The Graduate Certificate in Applied Gerontology is an interdisciplinary program designed to provide students with the knowledge and skills they need to successfully pursue careers within aging services organizations, or to conduct academic research in the field of aging. The program focuses on the biological, psychological, social, and policy aspects of aging, and encourages students to link practice and research in order to improve the quality of life of older adults. The GCAG is intended for graduate degree-seeking students in any field, and for degreed professionals looking to advance or refocus their careers. Please contact Jennifer Kahn-Pettigrew, Coordinator for Education and Programming, at 414-229-6888 or email@example.com for more information.
- Students wishing to obtain this certificate must declare their intention by applying to the program office or director.
- All graduate certificate applicants—even those already enrolled in a UWM graduate program—must apply to the Graduate School through the Panthera Admission Application.
- Graduate degree and previously admitted graduate non-degree students who decide to pursue a certificate program must submit the Panthera application before completing 6 credits in the certificate sequence.
- Applicants must possess a baccalaureate degree and have a minimum 2.75 cumulative undergraduate grade point average to be admitted in to a certificate program.
Applicants must possess a baccalaureate degree and have a minimum 2.75 cumulative undergraduate grade point average to be admitted in to a certificate program.
Credits and Courses
Students wishing to earn a Graduate Certificate in Applied Gerontology must complete 18 graduate credit hours. No student may complete all 18 credits within a single school or college.
|NURS 760||Processes of Aging||3|
|SOC WRK 851||Social Issue and Policy Analysis: (Aging)||3|
|Select two of the following:||6|
|The Educational Dimensions of Practice with Older Adults|
|Nursing Care of Adults and Older Adults I|
|Psychology of Aging|
|Death and Dying|
|Practice Skills and Concepts for Aging and Health|
|Select 6 credits 1||6|
|Program Planning in Adult Education|
|Principles and Foundations of Adult Education|
|Master's Level Directed Research|
|Master's Level Independent Studies and Research|
|Pre-Thesis or Master's Project Research|
|Advanced Design Studio: (Vulnerability)|
|Communication and Social Order|
|Degenerative Cognitive Communication Disorders in Older Adults|
|Advanced Internship in Writing and Community Engagement|
|Nursing Care of Adults and Older Adults II|
|Special Topics Seminar: (Advanced Practice Nursing (APN) in Adult/Gerontology)|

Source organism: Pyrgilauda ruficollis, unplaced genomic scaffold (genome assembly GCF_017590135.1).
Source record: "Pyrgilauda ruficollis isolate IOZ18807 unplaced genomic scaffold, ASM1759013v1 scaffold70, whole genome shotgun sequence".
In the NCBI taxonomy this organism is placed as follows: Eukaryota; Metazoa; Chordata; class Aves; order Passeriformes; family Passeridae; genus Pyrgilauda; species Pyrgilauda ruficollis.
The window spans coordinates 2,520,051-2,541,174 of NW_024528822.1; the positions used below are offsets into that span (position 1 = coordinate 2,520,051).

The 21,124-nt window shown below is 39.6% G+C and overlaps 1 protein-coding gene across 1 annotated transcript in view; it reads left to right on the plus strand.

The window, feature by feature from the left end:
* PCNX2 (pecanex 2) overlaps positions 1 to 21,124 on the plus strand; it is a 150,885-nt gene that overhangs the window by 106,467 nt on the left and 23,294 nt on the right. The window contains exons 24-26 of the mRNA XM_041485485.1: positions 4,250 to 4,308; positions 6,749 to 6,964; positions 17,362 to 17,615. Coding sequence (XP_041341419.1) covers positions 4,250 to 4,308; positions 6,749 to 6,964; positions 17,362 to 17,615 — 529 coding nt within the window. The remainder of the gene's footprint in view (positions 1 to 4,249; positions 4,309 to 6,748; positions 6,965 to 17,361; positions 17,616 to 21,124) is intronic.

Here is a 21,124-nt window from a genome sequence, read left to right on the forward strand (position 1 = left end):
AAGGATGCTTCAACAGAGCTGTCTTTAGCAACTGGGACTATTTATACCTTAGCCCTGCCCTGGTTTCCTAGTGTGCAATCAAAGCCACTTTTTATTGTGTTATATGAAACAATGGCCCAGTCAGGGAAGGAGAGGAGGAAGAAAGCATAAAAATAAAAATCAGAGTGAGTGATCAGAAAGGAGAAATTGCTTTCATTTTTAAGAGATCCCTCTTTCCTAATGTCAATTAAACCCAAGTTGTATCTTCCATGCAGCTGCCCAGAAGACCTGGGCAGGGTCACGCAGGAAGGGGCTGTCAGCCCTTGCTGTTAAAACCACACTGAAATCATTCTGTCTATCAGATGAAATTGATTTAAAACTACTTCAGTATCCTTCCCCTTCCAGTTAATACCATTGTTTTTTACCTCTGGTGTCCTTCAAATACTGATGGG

|Design and Disability|
|Advanced Occupational Therapy for Aging Adults|
|Assistive and Rehabilitation Technology|
|Assessment in Assistive Technology and Accessible Design|
|The Aging Brain|
|Social Services for the Aging|
|Direct Social Work Practice II: (Aging)|
Additional electives that are not listed in the Electives heading above may be approved by the Certificate Coordinator. Students may also complete a "Practicum" in their home department or area of choice, with the approval of the Certificate Coordinator.
No more than 20% of the required credits may be taken at an institution other than UWM. These courses are subject to Graduate School transfer policy and must be approved by the director of the certificate program.
Grade Point Average Requirement
A minimum cumulative 3.00 grade point average in certificate courses taken at UWM is required.
Articulation with Degree Programs
- Credits and courses required for a certificate may double count toward meeting UWM graduate degree requirements subject to the following restrictions:
- Degree programs must approve the courses from certificates that can double count toward the degree.
- All credits taken in completion of certificate requirements may count towards a UWM graduate degree as long as they do not contribute more than 90% of the total credits needed to obtain the degree. (Note: Students in PhD programs must still complete the minimum residency requirements)
- Certificate courses used toward meeting degree requirements must be completed within the time limit for transfer credit.
- Courses completed for a degree may be counted toward a subsequent certificate, subject to all certificate policy requirements.
- A course may count toward no more than one certificate and one degree.
- Students may not earn a certificate subsequent to a concentration in the same area.
Certificate program time limits shall be established as follows:
- 18 or fewer credits/Three years from initial enrollment in the certificate sequence.
- 19 or more credits/Four years from initial enrollment in the certificate sequence.
For certificates that are designed as add-ons to degree programs and are awarded concurrent with the degree, the time limit shall be the same as that of the degree program.